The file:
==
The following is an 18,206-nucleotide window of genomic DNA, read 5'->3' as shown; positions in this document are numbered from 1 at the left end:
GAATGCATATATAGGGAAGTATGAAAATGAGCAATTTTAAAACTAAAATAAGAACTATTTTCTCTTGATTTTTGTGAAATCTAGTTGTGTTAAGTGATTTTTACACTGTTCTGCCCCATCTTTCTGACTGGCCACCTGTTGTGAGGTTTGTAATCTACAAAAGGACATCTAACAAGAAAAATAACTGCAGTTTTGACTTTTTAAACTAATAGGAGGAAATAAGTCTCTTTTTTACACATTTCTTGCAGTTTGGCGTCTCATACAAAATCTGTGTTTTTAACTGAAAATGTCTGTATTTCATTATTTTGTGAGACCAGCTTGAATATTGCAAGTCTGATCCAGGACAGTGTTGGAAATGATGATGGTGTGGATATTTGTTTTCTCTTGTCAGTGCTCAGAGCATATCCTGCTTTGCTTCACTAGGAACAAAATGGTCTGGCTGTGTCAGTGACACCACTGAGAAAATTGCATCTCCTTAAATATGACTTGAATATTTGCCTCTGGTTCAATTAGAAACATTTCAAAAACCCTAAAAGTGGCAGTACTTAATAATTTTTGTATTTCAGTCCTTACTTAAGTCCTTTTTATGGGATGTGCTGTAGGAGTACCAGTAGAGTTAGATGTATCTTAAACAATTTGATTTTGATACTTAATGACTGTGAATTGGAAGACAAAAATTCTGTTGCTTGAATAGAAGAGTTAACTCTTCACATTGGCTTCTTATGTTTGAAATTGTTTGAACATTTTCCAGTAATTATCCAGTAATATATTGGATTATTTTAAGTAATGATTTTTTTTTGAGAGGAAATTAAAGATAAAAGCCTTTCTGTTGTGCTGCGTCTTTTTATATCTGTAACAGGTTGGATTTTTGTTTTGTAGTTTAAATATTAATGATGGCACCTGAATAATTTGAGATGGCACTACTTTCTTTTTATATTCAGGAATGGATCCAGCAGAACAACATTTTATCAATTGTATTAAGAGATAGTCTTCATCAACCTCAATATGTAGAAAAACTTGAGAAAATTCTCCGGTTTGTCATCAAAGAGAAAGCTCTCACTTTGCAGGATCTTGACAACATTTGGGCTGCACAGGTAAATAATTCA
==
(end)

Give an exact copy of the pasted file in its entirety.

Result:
The following is an 18,206-nucleotide window of genomic DNA, read 5'->3' as shown; positions in this document are numbered from 1 at the left end:
GAATGCATATATAGGGAAGTATGAAAATGAGCAATTTTAAAACTAAAATAAGAACTATTTTCTCTTGATTTTTGTGAAATCTAGTTGTGTTAAGTGATTTTTACACTGTTCTGCCCCATCTTTCTGACTGGCCACCTGTTGTGAGGTTTGTAATCTACAAAAGGACATCTAACAAGAAAAATAACTGCAGTTTTGACTTTTTAAACTAATAGGAGGAAATAAGTCTCTTTTTTACACATTTCTTGCAGTTTGGCGTCTCATACAAAATCTGTGTTTTTAACTGAAAATGTCTGTATTTCATTATTTTGTGAGACCAGCTTGAATATTGCAAGTCTGATCCAGGACAGTGTTGGAAATGATGATGGTGTGGATATTTGTTTTCTCTTGTCAGTGCTCAGAGCATATCCTGCTTTGCTTCACTAGGAACAAAATGGTCTGGCTGTGTCAGTGACACCACTGAGAAAATTGCATCTCCTTAAATATGACTTGAATATTTGCCTCTGGTTCAATTAGAAACATTTCAAAAACCCTAAAAGTGGCAGTACTTAATAATTTTTGTATTTCAGTCCTTACTTAAGTCCTTTTTATGGGATGTGCTGTAGGAGTACCAGTAGAGTTAGATGTATCTTAAACAATTTGATTTTGATACTTAATGACTGTGAATTGGAAGACAAAAATTCTGTTGCTTGAATAGAAGAGTTAACTCTTCACATTGGCTTCTTATGTTTGAAATTGTTTGAACATTTTCCAGTAATTATCCAGTAATATATTGGATTATTTTAAGTAATGATTTTTTTTTGAGAGGAAATTAAAGATAAAAGCCTTTCTGTTGTGCTGCGTCTTTTTATATCTGTAACAGGTTGGATTTTTGTTTTGTAGTTTAAATATTAATGATGGCACCTGAATAATTTGAGATGGCACTACTTTCTTTTTATATTCAGGAATGGATCCAGCAGAACAACATTTTATCAATTGTATTAAGAGATAGTCTTCATCAACCTCAATATGTAGAAAAACTTGAGAAAATTCTCCGGTTTGTCATCAAAGAGAAAGCTCTCACTTTGCAGGATCTTGACAACATTTGGGCTGCACAGGTAAATAATTCA